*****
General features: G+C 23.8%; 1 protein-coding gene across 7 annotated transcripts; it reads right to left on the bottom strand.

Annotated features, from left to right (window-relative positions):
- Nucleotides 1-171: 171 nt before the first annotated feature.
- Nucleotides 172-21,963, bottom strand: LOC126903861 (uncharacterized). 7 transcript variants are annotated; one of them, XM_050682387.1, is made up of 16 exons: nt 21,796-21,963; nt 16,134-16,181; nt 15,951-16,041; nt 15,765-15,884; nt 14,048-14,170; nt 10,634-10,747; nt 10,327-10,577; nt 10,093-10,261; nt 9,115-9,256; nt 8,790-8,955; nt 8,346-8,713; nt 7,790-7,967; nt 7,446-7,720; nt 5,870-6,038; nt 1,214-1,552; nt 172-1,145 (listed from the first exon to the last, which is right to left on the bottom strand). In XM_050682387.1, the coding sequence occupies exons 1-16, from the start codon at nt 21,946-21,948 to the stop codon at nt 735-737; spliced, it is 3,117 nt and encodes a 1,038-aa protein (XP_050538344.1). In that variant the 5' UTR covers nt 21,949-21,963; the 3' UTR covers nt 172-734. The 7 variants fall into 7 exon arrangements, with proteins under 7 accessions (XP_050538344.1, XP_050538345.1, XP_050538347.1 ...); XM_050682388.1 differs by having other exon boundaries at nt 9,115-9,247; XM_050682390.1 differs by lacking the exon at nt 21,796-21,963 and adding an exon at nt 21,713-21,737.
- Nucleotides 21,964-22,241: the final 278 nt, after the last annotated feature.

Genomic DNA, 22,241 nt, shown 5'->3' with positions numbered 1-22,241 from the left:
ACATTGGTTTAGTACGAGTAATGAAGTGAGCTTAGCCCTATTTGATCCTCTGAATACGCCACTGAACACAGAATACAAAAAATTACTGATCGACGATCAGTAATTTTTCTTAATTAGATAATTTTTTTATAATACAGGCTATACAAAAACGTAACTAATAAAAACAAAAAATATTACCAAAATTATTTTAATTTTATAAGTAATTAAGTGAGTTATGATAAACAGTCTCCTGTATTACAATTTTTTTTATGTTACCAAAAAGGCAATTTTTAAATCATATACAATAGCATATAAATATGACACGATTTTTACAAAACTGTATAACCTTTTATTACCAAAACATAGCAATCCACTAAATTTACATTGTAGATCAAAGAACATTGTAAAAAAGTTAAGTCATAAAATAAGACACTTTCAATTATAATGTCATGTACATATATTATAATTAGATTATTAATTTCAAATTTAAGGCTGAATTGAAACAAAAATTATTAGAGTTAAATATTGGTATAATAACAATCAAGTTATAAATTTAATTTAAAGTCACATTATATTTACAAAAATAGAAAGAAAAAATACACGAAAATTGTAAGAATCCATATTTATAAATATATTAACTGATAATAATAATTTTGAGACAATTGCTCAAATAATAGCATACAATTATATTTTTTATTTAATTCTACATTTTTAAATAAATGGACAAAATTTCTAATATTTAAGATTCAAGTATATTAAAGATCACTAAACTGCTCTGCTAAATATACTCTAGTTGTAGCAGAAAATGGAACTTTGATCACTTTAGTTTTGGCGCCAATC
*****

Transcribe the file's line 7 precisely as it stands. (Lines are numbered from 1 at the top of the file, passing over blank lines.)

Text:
ACATTGGTTTAGTACGAGTAATGAAGTGAGCTTAGCCCTATTTGATCCTCTGAATACGCCACTGAACACAGAATACAAAAAATTACTGATCGACGATCAGTAATTTTTCTTAATTAGATAATTTTTTTATAATACAGGCTATACAAAAACGTAACTAATAAAAACAAAAAATATTACCAAAATTATTTTAATTTTATAAGTAATTAAGTGAGTTATGATAAACAGTCTCCTGTATTACAATTTTTTTTATGTTACCAAAAAGGCAATTTTTAAATCATATACAATAGCATATAAATATGACACGATTTTTACAAAACTGTATAACCTTTTATTACCAAAACATAGCAATCCACTAAATTTACATTGTAGATCAAAGAACATTGTAAAAAAGTTAAGTCATAAAATAAGACACTTTCAATTATAATGTCATGTACATATATTATAATTAGATTATTAATTTCAAATTTAAGGCTGAATTGAAACAAAAATTATTAGAGTTAAATATTGGTATAATAACAATCAAGTTATAAATTTAATTTAAAGTCACATTATATTTACAAAAATAGAAAGAAAAAATACACGAAAATTGTAAGAATCCATATTTATAAATATATTAACTGATAATAATAATTTTGAGACAATTGCTCAAATAATAGCATACAATTATATTTTTTATTTAATTCTACATTTTTAAATAAATGGACAAAATTTCTAATATTTAAGATTCAAGTATATTAAAGATCACTAAACTGCTCTGCTAAATATACTCTAGTTGTAGCAGAAAATGGAACTTTGATCACTTTAGTTTTGGCGCCAATC